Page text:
Prophet, by R.J. Larson
My rating: 5 of 5 stars
BOOK DESCRIPTION: Ela Roeh of Parne doesn't understand why her beloved Creator, the Infinite, wants her to become His prophet. She's undignified and bad-tempered, and at age seventeen she's much too young. In addition, no prophet of Parne has ever been a girl. Worst of all, as Parne's elders often warn, if she agrees to become the Infinite's prophet, Ela knows she will die young.
Yet she can't imagine living without Him. Determined to hear the Infinite's voice, Ela accepts the sacred vinewood branch and is sent to bring the Infinite's word to a nation torn apart by war. There she meets a young ambassador determined to bring his own justice for his oppressed people. As they form an unlikely partnership, Ela battles how to balance the leading of her heart with the leading of the Infinite.
ABOUT THE AUTHOR: R.J. Larson is the author of numerous devotionals featured in publications such as Women's Devotional Bible and Seasons of a Woman's Heart. She lives in Colorado Springs, Colorado, with her husband and their two sons. Prophet marks her debut in the fantasy genre.
SERIES: Books of the Infinite, Book 1
MY OPINIONS: A young lady in the days of horses, chariots, swords, and kings, makes an unlikely prophet. Her little sister Tzana, a fragile child with a debilitating disease, makes an unlikely traveling companion. The huge war-horse that is anything but gentle, makes an unlikely protector for the two girls. But they journey to wherever their god, the Infinite, sends them on His official business.
Throughout this fantasy tale of God sending a prophet to call kingdoms back to Him, threads of the connection between the Creator and his creation are woven. The Infinite speaks to and through the horse, the wild animals, the rulers, and the common people.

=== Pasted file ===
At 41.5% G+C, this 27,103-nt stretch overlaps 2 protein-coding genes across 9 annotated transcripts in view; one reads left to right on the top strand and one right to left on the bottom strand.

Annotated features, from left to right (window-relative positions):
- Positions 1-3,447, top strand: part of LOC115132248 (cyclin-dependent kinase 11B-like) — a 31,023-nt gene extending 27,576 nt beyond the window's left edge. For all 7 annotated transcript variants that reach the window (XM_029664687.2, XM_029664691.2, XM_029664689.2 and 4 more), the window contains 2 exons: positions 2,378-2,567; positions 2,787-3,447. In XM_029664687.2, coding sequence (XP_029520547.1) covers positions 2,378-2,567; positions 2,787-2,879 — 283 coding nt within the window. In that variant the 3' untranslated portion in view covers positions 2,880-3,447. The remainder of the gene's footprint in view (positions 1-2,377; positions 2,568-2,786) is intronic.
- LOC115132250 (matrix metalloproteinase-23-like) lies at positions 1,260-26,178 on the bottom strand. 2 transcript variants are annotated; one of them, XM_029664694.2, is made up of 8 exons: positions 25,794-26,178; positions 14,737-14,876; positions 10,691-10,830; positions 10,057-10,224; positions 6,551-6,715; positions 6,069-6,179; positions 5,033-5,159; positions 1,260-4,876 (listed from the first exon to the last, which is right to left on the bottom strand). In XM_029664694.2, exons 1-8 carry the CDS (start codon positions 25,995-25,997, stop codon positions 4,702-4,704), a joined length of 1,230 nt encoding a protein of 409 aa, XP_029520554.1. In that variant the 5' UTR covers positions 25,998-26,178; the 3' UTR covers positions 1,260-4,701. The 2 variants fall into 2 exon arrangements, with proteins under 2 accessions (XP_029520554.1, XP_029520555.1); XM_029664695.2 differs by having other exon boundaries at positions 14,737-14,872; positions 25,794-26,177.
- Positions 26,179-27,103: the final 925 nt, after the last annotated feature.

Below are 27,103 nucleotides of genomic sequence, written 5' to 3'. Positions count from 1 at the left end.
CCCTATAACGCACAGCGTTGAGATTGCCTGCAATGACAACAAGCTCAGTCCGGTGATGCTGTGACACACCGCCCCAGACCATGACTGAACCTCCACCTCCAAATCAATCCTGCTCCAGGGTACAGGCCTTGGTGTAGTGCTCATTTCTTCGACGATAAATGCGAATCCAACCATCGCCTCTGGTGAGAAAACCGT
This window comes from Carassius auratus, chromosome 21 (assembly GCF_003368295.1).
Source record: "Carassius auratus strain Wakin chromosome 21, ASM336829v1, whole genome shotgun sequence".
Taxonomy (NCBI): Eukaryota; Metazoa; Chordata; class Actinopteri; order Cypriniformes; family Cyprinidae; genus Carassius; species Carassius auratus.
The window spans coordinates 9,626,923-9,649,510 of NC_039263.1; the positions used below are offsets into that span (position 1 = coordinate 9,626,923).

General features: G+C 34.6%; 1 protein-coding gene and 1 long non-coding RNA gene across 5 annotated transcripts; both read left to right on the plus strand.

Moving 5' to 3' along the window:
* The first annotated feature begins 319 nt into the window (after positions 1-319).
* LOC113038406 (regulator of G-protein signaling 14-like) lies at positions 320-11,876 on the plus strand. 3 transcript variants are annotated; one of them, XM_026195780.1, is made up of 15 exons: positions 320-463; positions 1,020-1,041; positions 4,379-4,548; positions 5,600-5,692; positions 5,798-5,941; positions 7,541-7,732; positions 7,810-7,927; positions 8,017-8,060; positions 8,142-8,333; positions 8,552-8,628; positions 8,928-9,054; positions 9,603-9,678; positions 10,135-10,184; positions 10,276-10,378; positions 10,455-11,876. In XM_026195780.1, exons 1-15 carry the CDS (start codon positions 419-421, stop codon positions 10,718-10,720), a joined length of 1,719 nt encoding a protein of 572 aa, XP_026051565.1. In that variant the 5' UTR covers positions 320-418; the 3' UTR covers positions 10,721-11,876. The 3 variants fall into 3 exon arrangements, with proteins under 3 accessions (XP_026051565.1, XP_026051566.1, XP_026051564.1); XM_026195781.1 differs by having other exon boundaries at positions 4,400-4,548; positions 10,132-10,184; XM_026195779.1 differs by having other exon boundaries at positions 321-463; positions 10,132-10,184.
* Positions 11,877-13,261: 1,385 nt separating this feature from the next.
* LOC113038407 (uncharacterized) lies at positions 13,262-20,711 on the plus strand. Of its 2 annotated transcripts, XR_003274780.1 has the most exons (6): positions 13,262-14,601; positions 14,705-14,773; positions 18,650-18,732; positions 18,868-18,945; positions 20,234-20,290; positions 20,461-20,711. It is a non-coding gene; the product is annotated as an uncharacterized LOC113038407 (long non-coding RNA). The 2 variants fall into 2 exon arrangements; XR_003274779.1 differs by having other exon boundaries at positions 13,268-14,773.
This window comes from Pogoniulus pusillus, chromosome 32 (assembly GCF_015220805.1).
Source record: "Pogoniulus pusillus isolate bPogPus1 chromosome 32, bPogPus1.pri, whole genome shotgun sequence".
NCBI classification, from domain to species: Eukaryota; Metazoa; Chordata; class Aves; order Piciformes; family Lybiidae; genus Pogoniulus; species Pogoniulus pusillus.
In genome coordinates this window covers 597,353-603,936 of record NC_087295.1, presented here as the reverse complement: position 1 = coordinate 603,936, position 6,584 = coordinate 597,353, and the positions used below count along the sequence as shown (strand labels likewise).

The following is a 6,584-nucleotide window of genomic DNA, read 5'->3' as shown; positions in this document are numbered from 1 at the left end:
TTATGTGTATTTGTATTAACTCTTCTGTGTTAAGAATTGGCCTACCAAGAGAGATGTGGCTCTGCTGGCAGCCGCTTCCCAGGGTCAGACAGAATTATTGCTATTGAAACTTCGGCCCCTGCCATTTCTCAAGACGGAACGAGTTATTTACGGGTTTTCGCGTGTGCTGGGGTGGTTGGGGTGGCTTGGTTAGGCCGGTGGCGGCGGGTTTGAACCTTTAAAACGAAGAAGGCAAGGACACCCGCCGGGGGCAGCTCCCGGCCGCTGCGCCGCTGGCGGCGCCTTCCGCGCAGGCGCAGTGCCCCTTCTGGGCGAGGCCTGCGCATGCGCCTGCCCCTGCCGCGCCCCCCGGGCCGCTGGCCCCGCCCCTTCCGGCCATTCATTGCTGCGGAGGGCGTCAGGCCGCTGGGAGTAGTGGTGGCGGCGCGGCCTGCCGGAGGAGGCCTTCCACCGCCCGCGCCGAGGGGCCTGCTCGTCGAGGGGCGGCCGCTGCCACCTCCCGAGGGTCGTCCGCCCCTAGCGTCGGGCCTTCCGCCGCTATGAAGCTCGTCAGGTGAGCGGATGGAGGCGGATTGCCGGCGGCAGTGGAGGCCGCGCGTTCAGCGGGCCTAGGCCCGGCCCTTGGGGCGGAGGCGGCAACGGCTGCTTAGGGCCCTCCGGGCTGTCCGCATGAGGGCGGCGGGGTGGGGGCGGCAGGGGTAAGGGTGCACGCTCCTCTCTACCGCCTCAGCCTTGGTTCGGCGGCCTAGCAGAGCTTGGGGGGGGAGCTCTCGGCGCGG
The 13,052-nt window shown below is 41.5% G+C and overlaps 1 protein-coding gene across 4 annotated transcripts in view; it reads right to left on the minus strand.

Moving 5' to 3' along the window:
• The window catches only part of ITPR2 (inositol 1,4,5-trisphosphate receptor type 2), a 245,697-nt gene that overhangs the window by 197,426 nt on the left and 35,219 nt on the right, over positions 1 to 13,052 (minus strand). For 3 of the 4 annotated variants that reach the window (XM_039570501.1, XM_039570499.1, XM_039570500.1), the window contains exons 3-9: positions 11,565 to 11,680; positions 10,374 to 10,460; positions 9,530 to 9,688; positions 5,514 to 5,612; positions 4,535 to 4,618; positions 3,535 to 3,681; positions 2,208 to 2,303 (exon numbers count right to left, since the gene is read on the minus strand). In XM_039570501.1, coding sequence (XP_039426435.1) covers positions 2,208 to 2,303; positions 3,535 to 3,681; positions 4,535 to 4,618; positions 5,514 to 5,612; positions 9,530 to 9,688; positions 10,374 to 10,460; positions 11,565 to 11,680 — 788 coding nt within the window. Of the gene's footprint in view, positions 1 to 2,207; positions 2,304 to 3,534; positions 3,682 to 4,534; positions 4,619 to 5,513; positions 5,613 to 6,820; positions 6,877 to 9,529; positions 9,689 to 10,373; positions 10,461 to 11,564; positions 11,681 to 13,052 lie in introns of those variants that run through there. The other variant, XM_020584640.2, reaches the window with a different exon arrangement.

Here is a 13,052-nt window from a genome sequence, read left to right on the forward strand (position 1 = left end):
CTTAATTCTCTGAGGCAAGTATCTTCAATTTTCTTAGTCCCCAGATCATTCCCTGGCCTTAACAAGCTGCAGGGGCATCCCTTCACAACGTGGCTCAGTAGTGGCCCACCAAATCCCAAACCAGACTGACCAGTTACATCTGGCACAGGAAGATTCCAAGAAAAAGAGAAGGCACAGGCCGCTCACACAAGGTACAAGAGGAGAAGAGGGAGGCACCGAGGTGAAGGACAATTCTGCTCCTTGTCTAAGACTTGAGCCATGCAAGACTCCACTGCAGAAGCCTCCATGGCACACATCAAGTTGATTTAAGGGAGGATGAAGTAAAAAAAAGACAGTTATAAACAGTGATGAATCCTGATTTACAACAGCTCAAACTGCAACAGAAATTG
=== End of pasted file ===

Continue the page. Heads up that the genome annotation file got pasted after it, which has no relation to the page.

(I have to tell you, as someone who has a huge soft spot for handicapped children, Tzana's prominence in this story really touched me. Seeing the importance God places on these little ones and how Tzana is used by Him is refreshing.)
As Ela completes various missions for God, we see what happens when the listener responds to the Creator's voice and turns to Him, and what happens when he rejects God. Despite that this story is set in a time and place very different from our world today, I am reminded in reading it that God has a place and a plan for each of us, and that His mercies are great toward us.
As the main plot is a prophet turning people back to God, this book is overtly Christian. However, it is not preachy or cheesy. The heroes are real people struggling with their humanity, and not every character runs to turn to the Lord.
The plot isn't at all predictable, and the story ends with most things resolved but new adventures lurking for certain characters. The author has no quirks like repeated sentence patterns or pet phrases, nothing that calls attention to the writing instead of the story.
This is one of those books that I run across once in a while, where I totally lose myself and forget I am only reading. I loved it!
PARENTAL RATING: PG-13. This story involves battles, prison, peril, and suspense, so it may be inappropriate for some children. There were a couple of love plots, handled very appropriately. I will be adding this book to my girls' bookshelf and looking forward to the discussions that will ensue, of friendship, loyalty, love, obedience, and God's infinite grace.